Art. 2

Art. 112 of the Apostolic Constitution Pastor Bonus is replaced by the following text: “The Congregation gives practical expression to the concern of the Apostolic See for the promotion and organization of Catholic education”.

Art. 3

Art. 113 of the Apostolic Constitution Pastor Bonus is abrogated.

Art. 4

Art. 93 of the Apostolic Constitution Pastor Bonus is replaced by the following text:

Ҥ 1. Without prejudice to the rights of bishops and their conferences, the Congregation examines matters concerning priests and deacons of the secular clergy with regard to their persons and their pastoral ministry, as well as the resources they require for the exercise of this ministry, and in all these matters the Congregation offers appropriate assistance to bishops.

§ 2. The Congregation gives practical expression to the concern of the Apostolic See for the formation of those called to Holy Orders”.

Art. 5

The text of Art. 94 of the Apostolic Constitution Pastor Bonus is replaced by the following:

§ 1. It assists bishops in ensuring that in their Churches vocations to the sacred ministries are fostered with all possible diligence and that students are suitably educated in seminaries — to be established and directed in accordance with law — and provided with a sound human, spiritual, doctrinal and pastoral formation.

§ 2. It exercises careful vigilance to ensure that the community life and governance of seminaries fully correspond to the requirements of priestly training and that the superiors and instructors contribute as best they can to the personal formation of sacred ministers by the example of their own lives and sound teaching.

§ 3. The Congregation is also competent to establish interdiocesan seminaries and to approve their statutes”.

Art. 6

The Congregation for Catholic Education is competent to structure the academic curricula of philosophy and theology, after consultation with the Congregation for the Clergy in areas of its respective competence.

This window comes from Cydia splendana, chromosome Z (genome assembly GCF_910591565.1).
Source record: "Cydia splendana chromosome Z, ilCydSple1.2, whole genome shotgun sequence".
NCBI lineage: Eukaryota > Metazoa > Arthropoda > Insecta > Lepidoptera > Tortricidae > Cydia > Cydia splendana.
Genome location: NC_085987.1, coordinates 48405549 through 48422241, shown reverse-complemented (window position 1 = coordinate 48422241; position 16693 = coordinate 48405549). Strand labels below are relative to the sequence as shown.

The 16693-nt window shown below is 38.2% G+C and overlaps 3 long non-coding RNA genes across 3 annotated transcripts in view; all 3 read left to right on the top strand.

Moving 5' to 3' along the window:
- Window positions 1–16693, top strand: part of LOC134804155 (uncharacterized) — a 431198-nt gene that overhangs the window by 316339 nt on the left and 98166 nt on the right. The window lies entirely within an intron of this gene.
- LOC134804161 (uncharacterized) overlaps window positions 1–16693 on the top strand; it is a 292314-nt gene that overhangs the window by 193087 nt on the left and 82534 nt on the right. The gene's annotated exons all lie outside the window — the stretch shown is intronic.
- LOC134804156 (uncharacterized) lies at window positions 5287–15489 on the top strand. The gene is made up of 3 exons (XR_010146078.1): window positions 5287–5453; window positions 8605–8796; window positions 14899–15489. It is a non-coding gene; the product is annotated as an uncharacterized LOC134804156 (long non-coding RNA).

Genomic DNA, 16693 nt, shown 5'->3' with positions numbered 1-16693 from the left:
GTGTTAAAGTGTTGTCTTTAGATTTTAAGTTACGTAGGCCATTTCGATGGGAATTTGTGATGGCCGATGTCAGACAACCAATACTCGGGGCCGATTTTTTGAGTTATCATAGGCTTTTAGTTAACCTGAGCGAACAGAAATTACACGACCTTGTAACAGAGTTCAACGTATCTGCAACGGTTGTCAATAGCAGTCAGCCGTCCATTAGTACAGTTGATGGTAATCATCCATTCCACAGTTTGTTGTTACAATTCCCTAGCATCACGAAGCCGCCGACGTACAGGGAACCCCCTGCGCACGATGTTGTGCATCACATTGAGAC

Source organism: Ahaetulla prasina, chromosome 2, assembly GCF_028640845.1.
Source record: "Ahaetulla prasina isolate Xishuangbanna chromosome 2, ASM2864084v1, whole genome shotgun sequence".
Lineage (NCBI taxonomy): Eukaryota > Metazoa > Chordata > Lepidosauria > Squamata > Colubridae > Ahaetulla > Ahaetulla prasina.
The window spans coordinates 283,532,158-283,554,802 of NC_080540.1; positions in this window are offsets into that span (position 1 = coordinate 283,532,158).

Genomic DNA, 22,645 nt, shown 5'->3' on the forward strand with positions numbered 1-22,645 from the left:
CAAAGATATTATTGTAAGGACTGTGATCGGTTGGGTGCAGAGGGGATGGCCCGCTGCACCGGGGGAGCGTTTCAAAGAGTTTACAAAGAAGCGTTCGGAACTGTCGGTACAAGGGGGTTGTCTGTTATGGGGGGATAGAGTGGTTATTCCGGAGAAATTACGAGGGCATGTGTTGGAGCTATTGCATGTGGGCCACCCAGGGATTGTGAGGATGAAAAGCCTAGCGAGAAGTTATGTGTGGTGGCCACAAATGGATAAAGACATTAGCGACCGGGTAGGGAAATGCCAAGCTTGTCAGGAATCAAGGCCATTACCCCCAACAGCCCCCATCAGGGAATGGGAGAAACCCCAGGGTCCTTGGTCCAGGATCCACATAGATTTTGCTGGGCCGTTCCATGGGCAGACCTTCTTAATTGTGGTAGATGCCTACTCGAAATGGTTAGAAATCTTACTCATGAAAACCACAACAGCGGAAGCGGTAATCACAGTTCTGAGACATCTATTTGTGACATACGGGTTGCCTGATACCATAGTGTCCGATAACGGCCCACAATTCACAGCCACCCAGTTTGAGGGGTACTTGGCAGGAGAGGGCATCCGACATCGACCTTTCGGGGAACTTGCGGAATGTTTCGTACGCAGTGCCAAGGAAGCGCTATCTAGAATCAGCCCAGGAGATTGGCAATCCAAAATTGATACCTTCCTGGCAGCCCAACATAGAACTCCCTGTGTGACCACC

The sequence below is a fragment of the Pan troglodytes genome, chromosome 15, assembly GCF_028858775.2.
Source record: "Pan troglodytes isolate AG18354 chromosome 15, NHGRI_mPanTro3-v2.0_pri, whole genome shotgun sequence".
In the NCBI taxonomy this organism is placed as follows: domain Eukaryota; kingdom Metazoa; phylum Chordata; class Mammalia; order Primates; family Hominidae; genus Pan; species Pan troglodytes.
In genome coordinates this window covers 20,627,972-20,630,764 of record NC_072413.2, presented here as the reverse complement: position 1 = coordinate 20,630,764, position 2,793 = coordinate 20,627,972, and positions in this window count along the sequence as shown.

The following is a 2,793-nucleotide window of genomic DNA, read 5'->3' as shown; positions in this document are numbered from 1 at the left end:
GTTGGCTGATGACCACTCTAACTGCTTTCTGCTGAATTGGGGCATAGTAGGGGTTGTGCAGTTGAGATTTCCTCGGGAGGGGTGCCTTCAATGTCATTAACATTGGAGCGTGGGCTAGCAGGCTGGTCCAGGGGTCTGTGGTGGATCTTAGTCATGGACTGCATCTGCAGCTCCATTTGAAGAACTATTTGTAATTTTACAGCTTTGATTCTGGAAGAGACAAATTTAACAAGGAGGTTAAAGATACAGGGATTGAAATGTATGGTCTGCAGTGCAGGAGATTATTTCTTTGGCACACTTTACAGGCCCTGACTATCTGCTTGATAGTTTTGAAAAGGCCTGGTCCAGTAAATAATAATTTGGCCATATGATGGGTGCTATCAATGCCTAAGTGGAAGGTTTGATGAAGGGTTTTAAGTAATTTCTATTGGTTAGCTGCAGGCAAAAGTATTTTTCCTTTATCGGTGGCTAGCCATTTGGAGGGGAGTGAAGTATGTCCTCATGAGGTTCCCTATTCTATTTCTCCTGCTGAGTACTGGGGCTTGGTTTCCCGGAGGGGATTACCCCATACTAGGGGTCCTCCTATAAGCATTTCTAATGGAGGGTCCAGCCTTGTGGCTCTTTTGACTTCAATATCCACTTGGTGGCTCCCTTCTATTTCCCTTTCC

Art. 7

The Pontifical Work of Priestly Vocations (cf. Motu Proprio of Pius XII [4 November 1941]) is transferred to the Congregation for the Clergy.

Art. 8

By virtue of the matters treated, the Prefect of the Congregation for the Clergy is ex officio President of the Permanent Interdicasterial Commission for the formation of candidates for Holy Orders, established in conformity with the Apostolic Constitution Pastor Bonus, Art. 21, §2, of which the Secretary is also a member.

Art. 9

The Interdicasterial Commission for a more equitable distribution of priests in the world is suppressed.

Art. 10

On the day these norms take effect, proceedings pending at the Congregation for Catholic Education involving matters transferred from its competence are to be forwarded to the Congregation for the Clergy for resolution.

I order that all that I have decided in this Apostolic Letter issued Motu Proprio is to be fully observed, anything to the contrary notwithstanding, albeit deserving of special mention, and I decree that it is to be promulgated by publication in the daily newspaper L’Osservatore Romano and to take effect fifteen days after promulgation.

Given in Rome, at Saint Peter’s, on 16 January in the year of our Lord 2013, the eighth of my Pontificate.